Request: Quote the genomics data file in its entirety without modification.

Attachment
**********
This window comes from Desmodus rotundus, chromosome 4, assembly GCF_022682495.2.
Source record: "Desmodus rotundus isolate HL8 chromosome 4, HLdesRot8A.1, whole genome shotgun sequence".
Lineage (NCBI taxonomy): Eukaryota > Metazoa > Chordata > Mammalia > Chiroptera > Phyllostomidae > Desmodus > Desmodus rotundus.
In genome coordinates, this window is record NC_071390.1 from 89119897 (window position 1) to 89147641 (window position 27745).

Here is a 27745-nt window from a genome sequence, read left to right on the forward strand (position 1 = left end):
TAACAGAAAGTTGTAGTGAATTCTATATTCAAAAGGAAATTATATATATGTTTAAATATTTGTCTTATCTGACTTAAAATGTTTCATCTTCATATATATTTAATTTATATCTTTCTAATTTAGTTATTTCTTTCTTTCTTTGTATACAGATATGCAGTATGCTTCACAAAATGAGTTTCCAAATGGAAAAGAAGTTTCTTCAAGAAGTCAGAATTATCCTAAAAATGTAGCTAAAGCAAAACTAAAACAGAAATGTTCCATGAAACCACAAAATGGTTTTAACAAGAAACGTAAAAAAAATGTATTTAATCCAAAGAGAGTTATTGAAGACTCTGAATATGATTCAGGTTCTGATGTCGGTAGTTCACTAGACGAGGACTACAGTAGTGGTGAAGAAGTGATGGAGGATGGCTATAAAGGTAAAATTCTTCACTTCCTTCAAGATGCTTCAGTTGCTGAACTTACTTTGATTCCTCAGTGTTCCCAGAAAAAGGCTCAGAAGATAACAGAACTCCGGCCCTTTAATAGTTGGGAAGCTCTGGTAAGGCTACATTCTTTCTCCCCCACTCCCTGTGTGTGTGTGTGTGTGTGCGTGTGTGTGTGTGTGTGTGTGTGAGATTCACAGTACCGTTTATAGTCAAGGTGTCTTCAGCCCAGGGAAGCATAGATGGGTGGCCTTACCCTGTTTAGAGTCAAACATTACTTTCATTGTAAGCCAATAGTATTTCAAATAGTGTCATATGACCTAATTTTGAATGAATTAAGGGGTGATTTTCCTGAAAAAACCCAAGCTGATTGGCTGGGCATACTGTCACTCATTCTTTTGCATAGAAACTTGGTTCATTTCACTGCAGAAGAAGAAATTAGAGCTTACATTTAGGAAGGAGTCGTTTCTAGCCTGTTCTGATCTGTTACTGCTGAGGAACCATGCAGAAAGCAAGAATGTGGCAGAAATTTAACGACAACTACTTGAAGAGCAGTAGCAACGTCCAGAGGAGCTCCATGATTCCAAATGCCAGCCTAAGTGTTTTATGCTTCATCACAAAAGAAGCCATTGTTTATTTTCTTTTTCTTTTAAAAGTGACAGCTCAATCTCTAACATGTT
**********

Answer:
This window comes from Desmodus rotundus, chromosome 4, assembly GCF_022682495.2.
Source record: "Desmodus rotundus isolate HL8 chromosome 4, HLdesRot8A.1, whole genome shotgun sequence".
Lineage (NCBI taxonomy): Eukaryota > Metazoa > Chordata > Mammalia > Chiroptera > Phyllostomidae > Desmodus > Desmodus rotundus.
In genome coordinates, this window is record NC_071390.1 from 89119897 (window position 1) to 89147641 (window position 27745).

Here is a 27745-nt window from a genome sequence, read left to right on the forward strand (position 1 = left end):
TAACAGAAAGTTGTAGTGAATTCTATATTCAAAAGGAAATTATATATATGTTTAAATATTTGTCTTATCTGACTTAAAATGTTTCATCTTCATATATATTTAATTTATATCTTTCTAATTTAGTTATTTCTTTCTTTCTTTGTATACAGATATGCAGTATGCTTCACAAAATGAGTTTCCAAATGGAAAAGAAGTTTCTTCAAGAAGTCAGAATTATCCTAAAAATGTAGCTAAAGCAAAACTAAAACAGAAATGTTCCATGAAACCACAAAATGGTTTTAACAAGAAACGTAAAAAAAATGTATTTAATCCAAAGAGAGTTATTGAAGACTCTGAATATGATTCAGGTTCTGATGTCGGTAGTTCACTAGACGAGGACTACAGTAGTGGTGAAGAAGTGATGGAGGATGGCTATAAAGGTAAAATTCTTCACTTCCTTCAAGATGCTTCAGTTGCTGAACTTACTTTGATTCCTCAGTGTTCCCAGAAAAAGGCTCAGAAGATAACAGAACTCCGGCCCTTTAATAGTTGGGAAGCTCTGGTAAGGCTACATTCTTTCTCCCCCACTCCCTGTGTGTGTGTGTGTGTGTGCGTGTGTGTGTGTGTGTGTGTGTGAGATTCACAGTACCGTTTATAGTCAAGGTGTCTTCAGCCCAGGGAAGCATAGATGGGTGGCCTTACCCTGTTTAGAGTCAAACATTACTTTCATTGTAAGCCAATAGTATTTCAAATAGTGTCATATGACCTAATTTTGAATGAATTAAGGGGTGATTTTCCTGAAAAAACCCAAGCTGATTGGCTGGGCATACTGTCACTCATTCTTTTGCATAGAAACTTGGTTCATTTCACTGCAGAAGAAGAAATTAGAGCTTACATTTAGGAAGGAGTCGTTTCTAGCCTGTTCTGATCTGTTACTGCTGAGGAACCATGCAGAAAGCAAGAATGTGGCAGAAATTTAACGACAACTACTTGAAGAGCAGTAGCAACGTCCAGAGGAGCTCCATGATTCCAAATGCCAGCCTAAGTGTTTTATGCTTCATCACAAAAGAAGCCATTGTTTATTTTCTTTTTCTTTTAAAAGTGACAGCTCAATCTCTAACATGTT